100 Days in Appalachia will join more than 150 newsrooms across the country in hosting an emerging journalist as part of  Report for America‘s 2020 class. 

An initiative of The GroundTruth Project, Report for America is a national service program that addresses an urgent need in journalism at a time when news deserts are widening across the country, leaving communities uninformed on local issues and threatening our democracy like never before.

“We offer a pretty simple fix for news holes in communities throughout the country—local reporters on the ground, who hold leaders accountable and report on under-covered issues,” said Steven Waldman, president and co-founder of Report for America. “The editors we’ve met during our application cycle have shown us amazing passion, commitment and sharp ideas for how to better serve their local communities.”

The 100 Days fellow will lead in-depth, data-focused investigations about issues rooted in the challenges of living in Appalachia. These investigations will shed light on vulnerabilities of the region, while focusing on potential solutions.

Applications are being accepted now until Jan. 31 at r​eportforamerica.org​ for the 100 Days reporting position, which will be based in Morgantown, West Virginia. The process includes a selective national competition, with leading journalists, editors and teachers acting as judges. Journalists and their newsroom pairings will be announced in April. Journalists start work in their new newsrooms in June.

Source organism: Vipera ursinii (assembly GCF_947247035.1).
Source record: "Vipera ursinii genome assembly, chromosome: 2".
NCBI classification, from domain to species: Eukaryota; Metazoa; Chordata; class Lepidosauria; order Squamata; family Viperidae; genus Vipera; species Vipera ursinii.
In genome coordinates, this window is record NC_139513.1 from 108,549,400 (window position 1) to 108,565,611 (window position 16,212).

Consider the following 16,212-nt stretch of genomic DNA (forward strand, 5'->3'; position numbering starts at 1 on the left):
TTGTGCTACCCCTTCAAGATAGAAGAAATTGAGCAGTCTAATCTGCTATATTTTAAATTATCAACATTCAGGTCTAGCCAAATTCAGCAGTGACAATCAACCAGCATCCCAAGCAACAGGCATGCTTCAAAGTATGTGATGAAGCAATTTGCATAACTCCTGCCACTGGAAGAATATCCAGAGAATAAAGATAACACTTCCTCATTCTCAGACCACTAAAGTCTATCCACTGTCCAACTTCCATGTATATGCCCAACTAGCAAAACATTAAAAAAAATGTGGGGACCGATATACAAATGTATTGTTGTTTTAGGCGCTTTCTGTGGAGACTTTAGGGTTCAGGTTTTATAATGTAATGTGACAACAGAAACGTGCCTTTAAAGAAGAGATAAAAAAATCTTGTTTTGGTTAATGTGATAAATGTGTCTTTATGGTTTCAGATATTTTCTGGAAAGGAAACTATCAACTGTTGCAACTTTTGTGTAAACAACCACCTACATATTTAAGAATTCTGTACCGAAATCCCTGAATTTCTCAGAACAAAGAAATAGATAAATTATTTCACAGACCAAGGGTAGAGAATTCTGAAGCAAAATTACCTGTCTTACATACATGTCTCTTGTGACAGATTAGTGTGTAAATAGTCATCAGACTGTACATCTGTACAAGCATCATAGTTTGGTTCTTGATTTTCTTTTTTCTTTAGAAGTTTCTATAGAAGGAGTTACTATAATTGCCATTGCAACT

Among the newsrooms selected to host an RFA fellow in 2020, 47 percent are nonprofits, including digital-only newsrooms, public radio and public TV stations. Several represent “new models” in journalism with innovative approaches to community investment. Others are traditional newspapers with strong records of public service that publish both daily and weekly. See a full list of those newsrooms here.

The beats journalists will cover nationally reflect some of the biggest gaps in coverage in local news today, and some of the top priorities in society. They include stepped up reporting in remote rural areas and over-looked urban communities, and increased coverage of state legislatures and local government, as well as broader issues such as the environment, health care, education, housing, veterans’ issues and aging populations.

“RFA is about serving these communities and helping to restore the pipeline for a new generation of journalists. We understand our program may not fix all that is broken in local journalism, but we are honored to be part of a wider community directly confronting the crisis and doing everything we can to restore journalism from the ground up.” said Charles Sennott, CEO and Editor-in-Chief of GroundTruth, which launched Report for America in 2017.

The dramatic expansion of the corps was made possible by philanthropic leaders including the John S. and James L. Knight Foundation, the Facebook Journalism Project, the David and Lucile Packard Foundation, the Google News Initiative, the Ford Foundation, Heising-Simons Foundation, the Jonathan Logan Family Foundation, Craig Newmark Philanthropies, the Tow Foundation and m​anymore.​

Report for America contributed to this release.

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This article was originally published by 100 Days in Appalachia, a nonprofit, collaborative newsroom telling the complex stories of the region that deserve to be heard. Sign up for their weekly newsletter here.